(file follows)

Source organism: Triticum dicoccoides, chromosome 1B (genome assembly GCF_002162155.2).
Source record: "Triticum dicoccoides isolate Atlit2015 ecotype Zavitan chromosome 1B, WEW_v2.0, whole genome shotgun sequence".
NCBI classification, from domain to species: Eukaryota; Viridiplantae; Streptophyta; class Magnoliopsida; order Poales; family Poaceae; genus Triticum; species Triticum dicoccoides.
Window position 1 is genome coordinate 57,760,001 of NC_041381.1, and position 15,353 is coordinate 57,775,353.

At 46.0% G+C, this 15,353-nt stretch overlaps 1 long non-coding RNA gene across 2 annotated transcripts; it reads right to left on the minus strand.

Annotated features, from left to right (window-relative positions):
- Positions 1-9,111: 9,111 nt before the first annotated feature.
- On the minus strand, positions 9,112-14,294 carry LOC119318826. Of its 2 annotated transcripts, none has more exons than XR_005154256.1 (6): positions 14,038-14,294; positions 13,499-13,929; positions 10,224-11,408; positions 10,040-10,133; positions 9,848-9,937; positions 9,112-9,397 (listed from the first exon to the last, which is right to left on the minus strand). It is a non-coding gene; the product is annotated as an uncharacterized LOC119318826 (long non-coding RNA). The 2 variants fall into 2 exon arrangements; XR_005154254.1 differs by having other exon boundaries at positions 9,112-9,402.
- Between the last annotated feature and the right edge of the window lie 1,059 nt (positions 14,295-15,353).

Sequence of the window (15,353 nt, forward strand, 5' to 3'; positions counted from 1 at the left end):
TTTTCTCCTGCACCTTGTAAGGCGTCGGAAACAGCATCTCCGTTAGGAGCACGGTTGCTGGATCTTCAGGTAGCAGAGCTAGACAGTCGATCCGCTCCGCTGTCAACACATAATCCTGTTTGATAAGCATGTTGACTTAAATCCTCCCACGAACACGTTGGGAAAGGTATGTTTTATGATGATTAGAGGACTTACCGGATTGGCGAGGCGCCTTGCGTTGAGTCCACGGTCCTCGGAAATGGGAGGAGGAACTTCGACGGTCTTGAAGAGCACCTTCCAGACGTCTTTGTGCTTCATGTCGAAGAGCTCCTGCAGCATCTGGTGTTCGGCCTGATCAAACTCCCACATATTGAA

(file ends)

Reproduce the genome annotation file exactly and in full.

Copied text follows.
Source organism: Triticum dicoccoides, chromosome 1B (genome assembly GCF_002162155.2).
Source record: "Triticum dicoccoides isolate Atlit2015 ecotype Zavitan chromosome 1B, WEW_v2.0, whole genome shotgun sequence".
NCBI classification, from domain to species: Eukaryota; Viridiplantae; Streptophyta; class Magnoliopsida; order Poales; family Poaceae; genus Triticum; species Triticum dicoccoides.
Window position 1 is genome coordinate 57,760,001 of NC_041381.1, and position 15,353 is coordinate 57,775,353.

At 46.0% G+C, this 15,353-nt stretch overlaps 1 long non-coding RNA gene across 2 annotated transcripts; it reads right to left on the minus strand.

Annotated features, from left to right (window-relative positions):
- Positions 1-9,111: 9,111 nt before the first annotated feature.
- On the minus strand, positions 9,112-14,294 carry LOC119318826. Of its 2 annotated transcripts, none has more exons than XR_005154256.1 (6): positions 14,038-14,294; positions 13,499-13,929; positions 10,224-11,408; positions 10,040-10,133; positions 9,848-9,937; positions 9,112-9,397 (listed from the first exon to the last, which is right to left on the minus strand). It is a non-coding gene; the product is annotated as an uncharacterized LOC119318826 (long non-coding RNA). The 2 variants fall into 2 exon arrangements; XR_005154254.1 differs by having other exon boundaries at positions 9,112-9,402.
- Between the last annotated feature and the right edge of the window lie 1,059 nt (positions 14,295-15,353).

Sequence of the window (15,353 nt, forward strand, 5' to 3'; positions counted from 1 at the left end):
TTTTCTCCTGCACCTTGTAAGGCGTCGGAAACAGCATCTCCGTTAGGAGCACGGTTGCTGGATCTTCAGGTAGCAGAGCTAGACAGTCGATCCGCTCCGCTGTCAACACATAATCCTGTTTGATAAGCATGTTGACTTAAATCCTCCCACGAACACGTTGGGAAAGGTATGTTTTATGATGATTAGAGGACTTACCGGATTGGCGAGGCGCCTTGCGTTGAGTCCACGGTCCTCGGAAATGGGAGGAGGAACTTCGACGGTCTTGAAGAGCACCTTCCAGACGTCTTTGTGCTTCATGTCGAAGAGCTCCTGCAGCATCTGGTGTTCGGCCTGATCAAACTCCCACATATTGAA